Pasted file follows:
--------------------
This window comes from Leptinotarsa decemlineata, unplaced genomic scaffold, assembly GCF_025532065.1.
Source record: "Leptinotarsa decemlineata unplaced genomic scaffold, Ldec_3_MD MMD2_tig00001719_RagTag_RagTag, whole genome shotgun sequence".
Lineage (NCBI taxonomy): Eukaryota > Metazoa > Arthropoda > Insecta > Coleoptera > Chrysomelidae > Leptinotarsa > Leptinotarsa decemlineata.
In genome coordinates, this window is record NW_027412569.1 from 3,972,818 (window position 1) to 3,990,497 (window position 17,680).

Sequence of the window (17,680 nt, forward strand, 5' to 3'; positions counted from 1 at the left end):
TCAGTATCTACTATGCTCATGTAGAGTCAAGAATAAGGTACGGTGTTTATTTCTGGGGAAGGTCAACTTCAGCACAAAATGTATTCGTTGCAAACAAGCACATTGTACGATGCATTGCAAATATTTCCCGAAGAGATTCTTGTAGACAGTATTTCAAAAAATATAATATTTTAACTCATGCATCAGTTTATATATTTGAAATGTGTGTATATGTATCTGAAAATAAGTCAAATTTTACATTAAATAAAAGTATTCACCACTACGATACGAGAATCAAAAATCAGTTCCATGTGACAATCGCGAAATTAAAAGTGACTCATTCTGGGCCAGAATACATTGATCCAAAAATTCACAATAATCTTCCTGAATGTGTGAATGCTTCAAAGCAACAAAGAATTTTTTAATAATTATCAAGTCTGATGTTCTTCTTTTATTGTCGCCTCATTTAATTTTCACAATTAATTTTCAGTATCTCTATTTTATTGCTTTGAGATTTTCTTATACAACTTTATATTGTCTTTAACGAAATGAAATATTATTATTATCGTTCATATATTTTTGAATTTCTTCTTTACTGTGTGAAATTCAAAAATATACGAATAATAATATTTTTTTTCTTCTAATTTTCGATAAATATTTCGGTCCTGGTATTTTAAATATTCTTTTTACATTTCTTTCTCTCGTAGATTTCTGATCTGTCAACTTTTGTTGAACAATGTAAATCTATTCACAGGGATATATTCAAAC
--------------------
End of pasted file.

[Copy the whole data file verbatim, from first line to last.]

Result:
This window comes from Leptinotarsa decemlineata, unplaced genomic scaffold, assembly GCF_025532065.1.
Source record: "Leptinotarsa decemlineata unplaced genomic scaffold, Ldec_3_MD MMD2_tig00001719_RagTag_RagTag, whole genome shotgun sequence".
Lineage (NCBI taxonomy): Eukaryota > Metazoa > Arthropoda > Insecta > Coleoptera > Chrysomelidae > Leptinotarsa > Leptinotarsa decemlineata.
In genome coordinates, this window is record NW_027412569.1 from 3,972,818 (window position 1) to 3,990,497 (window position 17,680).

Sequence of the window (17,680 nt, forward strand, 5' to 3'; positions counted from 1 at the left end):
TCAGTATCTACTATGCTCATGTAGAGTCAAGAATAAGGTACGGTGTTTATTTCTGGGGAAGGTCAACTTCAGCACAAAATGTATTCGTTGCAAACAAGCACATTGTACGATGCATTGCAAATATTTCCCGAAGAGATTCTTGTAGACAGTATTTCAAAAAATATAATATTTTAACTCATGCATCAGTTTATATATTTGAAATGTGTGTATATGTATCTGAAAATAAGTCAAATTTTACATTAAATAAAAGTATTCACCACTACGATACGAGAATCAAAAATCAGTTCCATGTGACAATCGCGAAATTAAAAGTGACTCATTCTGGGCCAGAATACATTGATCCAAAAATTCACAATAATCTTCCTGAATGTGTGAATGCTTCAAAGCAACAAAGAATTTTTTAATAATTATCAAGTCTGATGTTCTTCTTTTATTGTCGCCTCATTTAATTTTCACAATTAATTTTCAGTATCTCTATTTTATTGCTTTGAGATTTTCTTATACAACTTTATATTGTCTTTAACGAAATGAAATATTATTATTATCGTTCATATATTTTTGAATTTCTTCTTTACTGTGTGAAATTCAAAAATATACGAATAATAATATTTTTTTTCTTCTAATTTTCGATAAATATTTCGGTCCTGGTATTTTAAATATTCTTTTTACATTTCTTTCTCTCGTAGATTTCTGATCTGTCAACTTTTGTTGAACAATGTAAATCTATTCACAGGGATATATTCAAAC